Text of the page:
Stags and Hens

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Stags and Hens is a play written by Willy Russell. Like most of Willy Russell's work, the play discusses working class society in England in the 1970s. It makes comments about the working class' intellect, life, party habits and the exclusion of the different.

It was originally written in 1978 for television and drama students of the then-Manchester Polytechnic, as an in-house television production. It was first published as a script in 1986 in a collection with Educating Rita and Blood Brothers.[1] Russell adapted it for performance in 2008 as 'Stags and Hens - The Remix' at The Royal Court Theatre, Liverpool. Russell says that "I wanted the play to move at a kind of pace that was more in keeping with a theatrical tempo that has significantly increased in the thirty years since the play was first seen.", though he "vehemently disagrees" with the suggestion that he was "pandering to the needs of an audience" with a "limited attention span and who must increasingly be spoon-fed". It now numbers 90 pages.[1] The play has become successful and is now popularly used in schools.

Russell adapted the play into a TV movie called Dancin' thru the Dark, which was filmed in 1990.

Plot[edit]

The play is set in a trashy 70s disco in Liverpool, England. The action is mainly in the gents and women's toilets of the disco where both Linda (The Bride) and Dave (The Groom) have decided to hold their stags and hens nights, not knowing that their other half is at the same place. When Linda's ex-boyfriend, Peter, arrives this causes an uproar between Linda and Dave's friends and when Linda's hen party get a say in all whats happening the two groups gang together to stop Linda taking up the offer of an escape with her ex Peter she is then forced with a difficult decision - to stay or to go.[2]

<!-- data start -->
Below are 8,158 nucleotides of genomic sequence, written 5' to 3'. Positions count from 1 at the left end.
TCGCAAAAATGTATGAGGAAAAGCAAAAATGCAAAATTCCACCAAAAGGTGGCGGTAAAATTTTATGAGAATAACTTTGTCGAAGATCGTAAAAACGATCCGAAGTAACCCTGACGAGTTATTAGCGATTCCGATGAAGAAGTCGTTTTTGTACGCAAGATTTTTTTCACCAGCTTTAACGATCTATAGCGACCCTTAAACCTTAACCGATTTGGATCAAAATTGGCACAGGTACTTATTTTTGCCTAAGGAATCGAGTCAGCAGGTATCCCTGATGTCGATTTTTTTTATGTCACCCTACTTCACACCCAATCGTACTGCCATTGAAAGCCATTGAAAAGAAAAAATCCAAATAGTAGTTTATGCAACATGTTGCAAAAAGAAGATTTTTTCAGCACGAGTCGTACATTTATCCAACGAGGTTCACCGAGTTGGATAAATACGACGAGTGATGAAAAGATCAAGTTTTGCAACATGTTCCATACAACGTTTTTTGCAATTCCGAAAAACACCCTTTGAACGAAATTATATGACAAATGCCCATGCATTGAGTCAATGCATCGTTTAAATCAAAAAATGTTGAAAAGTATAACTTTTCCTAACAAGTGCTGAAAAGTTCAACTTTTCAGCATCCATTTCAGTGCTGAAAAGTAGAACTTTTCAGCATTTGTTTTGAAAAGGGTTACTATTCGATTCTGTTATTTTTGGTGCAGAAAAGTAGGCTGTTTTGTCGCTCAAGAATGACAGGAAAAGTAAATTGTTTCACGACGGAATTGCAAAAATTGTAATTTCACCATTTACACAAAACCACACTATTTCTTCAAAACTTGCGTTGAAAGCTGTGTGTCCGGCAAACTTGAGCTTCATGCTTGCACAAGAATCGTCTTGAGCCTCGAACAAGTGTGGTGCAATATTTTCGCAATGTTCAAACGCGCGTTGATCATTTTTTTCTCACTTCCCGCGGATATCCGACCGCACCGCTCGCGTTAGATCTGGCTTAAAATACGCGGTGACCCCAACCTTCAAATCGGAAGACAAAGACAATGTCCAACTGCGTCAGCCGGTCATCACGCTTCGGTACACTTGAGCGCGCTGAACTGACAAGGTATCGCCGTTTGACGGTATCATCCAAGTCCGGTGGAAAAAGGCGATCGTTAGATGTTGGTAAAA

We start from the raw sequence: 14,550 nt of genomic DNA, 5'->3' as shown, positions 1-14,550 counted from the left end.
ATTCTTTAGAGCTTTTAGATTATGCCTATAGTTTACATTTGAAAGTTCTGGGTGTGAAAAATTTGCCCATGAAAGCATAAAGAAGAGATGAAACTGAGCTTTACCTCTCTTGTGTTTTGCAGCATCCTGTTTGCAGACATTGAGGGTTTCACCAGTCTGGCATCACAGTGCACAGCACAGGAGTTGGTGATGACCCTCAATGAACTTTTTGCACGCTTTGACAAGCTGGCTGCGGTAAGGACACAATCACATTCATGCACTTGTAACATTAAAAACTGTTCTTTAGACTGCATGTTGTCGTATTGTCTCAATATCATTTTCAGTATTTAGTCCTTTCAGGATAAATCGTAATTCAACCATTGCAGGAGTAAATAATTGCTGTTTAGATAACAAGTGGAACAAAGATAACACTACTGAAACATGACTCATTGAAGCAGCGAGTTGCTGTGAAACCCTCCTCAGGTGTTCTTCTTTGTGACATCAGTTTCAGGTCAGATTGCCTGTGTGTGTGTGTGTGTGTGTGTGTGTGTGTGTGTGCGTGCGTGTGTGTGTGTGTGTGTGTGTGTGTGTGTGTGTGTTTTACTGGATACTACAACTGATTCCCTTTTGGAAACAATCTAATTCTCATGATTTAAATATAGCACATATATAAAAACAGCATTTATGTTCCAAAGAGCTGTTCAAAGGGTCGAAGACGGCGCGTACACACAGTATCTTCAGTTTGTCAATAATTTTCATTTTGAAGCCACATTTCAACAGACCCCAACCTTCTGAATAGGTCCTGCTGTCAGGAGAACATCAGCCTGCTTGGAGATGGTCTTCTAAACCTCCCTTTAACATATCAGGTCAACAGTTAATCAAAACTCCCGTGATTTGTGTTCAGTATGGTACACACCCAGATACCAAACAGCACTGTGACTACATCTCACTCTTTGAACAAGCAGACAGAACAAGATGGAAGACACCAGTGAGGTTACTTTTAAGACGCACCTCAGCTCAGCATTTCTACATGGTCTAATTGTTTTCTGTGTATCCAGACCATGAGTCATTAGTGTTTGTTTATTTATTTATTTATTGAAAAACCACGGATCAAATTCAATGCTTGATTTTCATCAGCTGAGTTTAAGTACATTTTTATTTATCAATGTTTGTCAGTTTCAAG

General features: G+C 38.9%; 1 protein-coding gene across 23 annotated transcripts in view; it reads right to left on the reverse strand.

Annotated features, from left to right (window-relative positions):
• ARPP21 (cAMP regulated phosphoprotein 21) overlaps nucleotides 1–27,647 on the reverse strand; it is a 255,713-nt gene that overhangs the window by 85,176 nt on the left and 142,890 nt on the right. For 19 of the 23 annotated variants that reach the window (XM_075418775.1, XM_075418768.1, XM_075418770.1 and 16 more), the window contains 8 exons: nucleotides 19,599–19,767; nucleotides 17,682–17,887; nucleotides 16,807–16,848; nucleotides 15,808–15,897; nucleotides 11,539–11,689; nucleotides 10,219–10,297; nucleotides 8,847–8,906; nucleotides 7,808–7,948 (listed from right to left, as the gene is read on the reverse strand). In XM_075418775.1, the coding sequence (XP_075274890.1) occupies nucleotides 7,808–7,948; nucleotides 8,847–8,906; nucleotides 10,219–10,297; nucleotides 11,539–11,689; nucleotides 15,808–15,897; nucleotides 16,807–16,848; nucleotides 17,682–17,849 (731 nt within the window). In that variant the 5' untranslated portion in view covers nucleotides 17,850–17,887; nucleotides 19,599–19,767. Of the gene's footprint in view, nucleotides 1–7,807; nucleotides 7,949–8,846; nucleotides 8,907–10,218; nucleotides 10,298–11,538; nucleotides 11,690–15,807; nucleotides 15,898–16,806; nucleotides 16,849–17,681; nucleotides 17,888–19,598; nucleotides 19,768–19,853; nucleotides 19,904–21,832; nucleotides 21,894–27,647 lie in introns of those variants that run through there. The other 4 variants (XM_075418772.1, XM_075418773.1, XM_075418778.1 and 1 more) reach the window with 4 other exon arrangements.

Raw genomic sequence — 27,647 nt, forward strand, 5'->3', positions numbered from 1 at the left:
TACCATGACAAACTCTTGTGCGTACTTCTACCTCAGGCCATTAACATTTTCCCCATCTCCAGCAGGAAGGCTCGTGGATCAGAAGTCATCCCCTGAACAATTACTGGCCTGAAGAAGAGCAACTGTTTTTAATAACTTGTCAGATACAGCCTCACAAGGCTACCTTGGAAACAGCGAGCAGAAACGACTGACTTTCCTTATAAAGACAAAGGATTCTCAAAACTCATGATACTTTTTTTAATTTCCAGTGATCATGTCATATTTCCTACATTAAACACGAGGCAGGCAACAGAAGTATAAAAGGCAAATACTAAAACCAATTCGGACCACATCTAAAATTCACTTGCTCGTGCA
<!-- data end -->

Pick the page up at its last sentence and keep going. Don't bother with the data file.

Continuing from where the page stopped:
Characters[edit]

  • Linda - The Bride
  • Dave - The Dickhead
  • Eddy - The Violent Best-Man
  • Robbie - The Ladies Man
  • Billy - The Oddball
  • Kav - The Piss Artist
  • Peter - The Musician
  • Frances - The Best Friend
  • Carol - The Work Colleague
  • Bernadette - The Dictator
  • Maureen - The Drunken Cry-Baby
  • Roadie - The Work Obsessed Southerner

Reception[edit]

The work was received reasonably well. The Daily Telegraph said that it "combines comedy with acrid truth in the style Willy Russell has made unmistakably his own... and hits on brilliantly the herd instinct driving both sexes onward and bedward". The Guardian called it a "bleakly funny and perceptive study of working class misogyny, Puritanism and waste." The Financial Times however described it as "firmly in the centre of the playwright's best achievements: lively, coarse, well-organised, truthful and very funny."[1]

References[edit]

  1. ^ a b c Stags and Hens - The Remix, Willy Russell, 2009
  2. ^ [1] Willy Russell Website